So my major is in pharmacy but both my master and my (currently in progress) doctoral degree are both in theoretical chemistry. My thesis is about quantum chemistry and proteins, but it has a certain amount of phylogeny and evolutionary biology such that I've had to learn some phylogenic analysis methodology and have had my share of experience using sequence databases and analysis tools around the web. Although I do not focus particularly in the human genome, or even human proteins for that matter, I got myself thinking about a rather curious question.
I am by no means a specialist in molecular and evolutionary biology, but I do understand that chromosomes and genes come up in the population by several mechanisms. Now, it is interesting to me that all the information regarding biological sex in humans is contained within a single chromosomal switch, the Y chromosome. Given that fact, I asked myself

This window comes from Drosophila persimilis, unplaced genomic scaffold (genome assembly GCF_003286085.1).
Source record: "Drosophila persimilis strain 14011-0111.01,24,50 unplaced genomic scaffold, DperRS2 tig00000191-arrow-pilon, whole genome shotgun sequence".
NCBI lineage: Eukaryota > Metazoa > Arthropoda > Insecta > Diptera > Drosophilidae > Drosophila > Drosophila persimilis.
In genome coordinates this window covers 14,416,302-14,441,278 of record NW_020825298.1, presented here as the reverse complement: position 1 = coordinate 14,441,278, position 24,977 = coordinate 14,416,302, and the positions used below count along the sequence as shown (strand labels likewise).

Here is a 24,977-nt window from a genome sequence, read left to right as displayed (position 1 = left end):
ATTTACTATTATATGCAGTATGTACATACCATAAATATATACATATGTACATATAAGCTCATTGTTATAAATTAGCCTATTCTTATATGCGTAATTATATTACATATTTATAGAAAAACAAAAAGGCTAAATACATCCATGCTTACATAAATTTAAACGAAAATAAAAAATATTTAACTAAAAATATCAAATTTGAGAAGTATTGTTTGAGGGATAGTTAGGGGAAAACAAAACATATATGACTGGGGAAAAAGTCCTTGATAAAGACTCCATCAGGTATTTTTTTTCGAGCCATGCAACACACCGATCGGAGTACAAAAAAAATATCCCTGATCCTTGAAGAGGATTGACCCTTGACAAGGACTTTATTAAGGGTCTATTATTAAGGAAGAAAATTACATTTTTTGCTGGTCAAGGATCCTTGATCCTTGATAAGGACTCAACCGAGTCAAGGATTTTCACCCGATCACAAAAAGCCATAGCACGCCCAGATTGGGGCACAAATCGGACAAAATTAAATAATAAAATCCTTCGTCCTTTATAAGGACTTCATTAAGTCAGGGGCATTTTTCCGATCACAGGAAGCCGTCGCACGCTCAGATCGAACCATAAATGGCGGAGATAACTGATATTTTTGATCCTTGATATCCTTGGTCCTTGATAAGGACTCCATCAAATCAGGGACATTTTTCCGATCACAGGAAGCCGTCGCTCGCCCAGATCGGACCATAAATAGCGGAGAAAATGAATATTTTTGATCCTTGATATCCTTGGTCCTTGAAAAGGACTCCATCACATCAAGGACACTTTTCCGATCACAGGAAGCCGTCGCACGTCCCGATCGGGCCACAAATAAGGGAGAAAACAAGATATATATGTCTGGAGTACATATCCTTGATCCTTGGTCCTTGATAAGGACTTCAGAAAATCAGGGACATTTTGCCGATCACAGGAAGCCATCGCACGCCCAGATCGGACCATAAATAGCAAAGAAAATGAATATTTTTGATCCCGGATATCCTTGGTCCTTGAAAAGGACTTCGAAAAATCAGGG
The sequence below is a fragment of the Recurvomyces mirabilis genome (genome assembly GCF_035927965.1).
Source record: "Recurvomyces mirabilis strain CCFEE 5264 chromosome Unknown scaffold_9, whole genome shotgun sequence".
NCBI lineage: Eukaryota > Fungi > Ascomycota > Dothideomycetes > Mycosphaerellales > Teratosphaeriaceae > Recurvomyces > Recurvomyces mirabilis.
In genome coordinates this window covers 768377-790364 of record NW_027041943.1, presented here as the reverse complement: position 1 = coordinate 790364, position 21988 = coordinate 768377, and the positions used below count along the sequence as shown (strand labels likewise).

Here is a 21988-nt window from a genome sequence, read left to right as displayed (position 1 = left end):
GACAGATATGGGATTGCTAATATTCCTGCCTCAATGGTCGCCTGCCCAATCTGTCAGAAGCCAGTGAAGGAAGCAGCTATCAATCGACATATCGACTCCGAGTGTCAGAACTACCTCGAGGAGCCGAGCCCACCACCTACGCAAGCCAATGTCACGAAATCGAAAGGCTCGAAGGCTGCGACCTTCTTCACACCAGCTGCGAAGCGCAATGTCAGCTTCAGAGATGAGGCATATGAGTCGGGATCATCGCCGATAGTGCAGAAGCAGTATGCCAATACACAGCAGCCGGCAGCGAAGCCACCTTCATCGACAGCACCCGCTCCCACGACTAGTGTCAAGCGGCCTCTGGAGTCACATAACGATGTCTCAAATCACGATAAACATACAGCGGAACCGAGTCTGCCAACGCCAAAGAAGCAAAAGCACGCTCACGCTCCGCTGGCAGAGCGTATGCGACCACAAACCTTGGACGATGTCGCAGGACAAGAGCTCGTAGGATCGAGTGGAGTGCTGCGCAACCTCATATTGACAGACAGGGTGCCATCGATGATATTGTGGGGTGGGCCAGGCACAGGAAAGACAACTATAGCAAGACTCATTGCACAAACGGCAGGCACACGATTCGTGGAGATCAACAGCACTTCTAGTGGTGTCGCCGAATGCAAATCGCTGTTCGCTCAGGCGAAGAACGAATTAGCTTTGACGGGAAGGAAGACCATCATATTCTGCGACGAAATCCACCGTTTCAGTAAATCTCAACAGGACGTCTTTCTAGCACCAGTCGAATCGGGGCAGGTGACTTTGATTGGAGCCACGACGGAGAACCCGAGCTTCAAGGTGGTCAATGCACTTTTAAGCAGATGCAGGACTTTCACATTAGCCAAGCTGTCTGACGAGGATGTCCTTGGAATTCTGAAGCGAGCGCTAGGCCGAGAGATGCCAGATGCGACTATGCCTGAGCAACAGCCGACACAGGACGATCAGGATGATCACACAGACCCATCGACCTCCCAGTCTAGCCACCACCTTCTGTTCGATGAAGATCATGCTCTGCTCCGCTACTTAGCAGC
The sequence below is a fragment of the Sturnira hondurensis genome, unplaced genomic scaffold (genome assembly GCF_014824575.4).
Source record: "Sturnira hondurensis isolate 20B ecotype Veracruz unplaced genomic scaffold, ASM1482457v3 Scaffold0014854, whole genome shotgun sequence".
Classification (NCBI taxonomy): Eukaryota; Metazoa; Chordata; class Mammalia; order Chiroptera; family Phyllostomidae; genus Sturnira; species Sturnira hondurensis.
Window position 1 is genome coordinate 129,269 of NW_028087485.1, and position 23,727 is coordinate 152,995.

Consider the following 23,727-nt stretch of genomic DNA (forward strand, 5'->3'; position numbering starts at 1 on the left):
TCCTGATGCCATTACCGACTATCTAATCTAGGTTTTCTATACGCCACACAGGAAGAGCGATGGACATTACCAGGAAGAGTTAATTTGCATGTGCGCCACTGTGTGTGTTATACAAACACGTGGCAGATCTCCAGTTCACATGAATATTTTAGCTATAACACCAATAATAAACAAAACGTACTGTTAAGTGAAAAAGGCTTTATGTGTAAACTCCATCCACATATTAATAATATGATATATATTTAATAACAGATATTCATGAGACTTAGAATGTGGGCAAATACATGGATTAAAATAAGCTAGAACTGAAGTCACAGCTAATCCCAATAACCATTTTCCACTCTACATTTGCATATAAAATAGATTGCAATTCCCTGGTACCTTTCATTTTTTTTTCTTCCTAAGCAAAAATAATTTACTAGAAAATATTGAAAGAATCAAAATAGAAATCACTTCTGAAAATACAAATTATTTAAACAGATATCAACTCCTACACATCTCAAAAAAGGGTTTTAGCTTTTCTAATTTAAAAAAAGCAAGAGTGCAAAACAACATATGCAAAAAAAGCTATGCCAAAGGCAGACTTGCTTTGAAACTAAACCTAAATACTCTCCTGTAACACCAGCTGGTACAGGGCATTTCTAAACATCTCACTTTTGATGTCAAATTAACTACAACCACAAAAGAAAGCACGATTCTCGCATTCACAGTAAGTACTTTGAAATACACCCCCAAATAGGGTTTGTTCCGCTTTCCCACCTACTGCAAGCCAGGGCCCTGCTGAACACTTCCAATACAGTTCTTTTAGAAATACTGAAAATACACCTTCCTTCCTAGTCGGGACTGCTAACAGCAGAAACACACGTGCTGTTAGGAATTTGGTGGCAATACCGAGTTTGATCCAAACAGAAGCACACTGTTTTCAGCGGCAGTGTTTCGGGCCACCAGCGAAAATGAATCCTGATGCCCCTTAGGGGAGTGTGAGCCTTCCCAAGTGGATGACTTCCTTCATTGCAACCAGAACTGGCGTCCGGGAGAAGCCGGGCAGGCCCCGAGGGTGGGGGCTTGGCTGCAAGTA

"Do we have some order in the arrangement of our genes in their chromosomes?"
So now I turn that question to you people, who seem to be more well-equipped to tackle theses questions than I certainly am. Forgive my ignorance and indulge my curiosity!
[EDIT FOR CLARIFICATION]
Okay, clarifying some points that were raised in the comments:
The question is about whether there is a pattern in the organization of genes into chromosomes. For example, the Y chromosome clearly contains a lot of genes associated with sexual dimorphism in humans. I was wondering if chromosomes in general follow that general pattern. If, for example, Chromosome 1 contains such and such kinds of genes, as if it had hints of an overarching "theme" to it.
Is that clearer?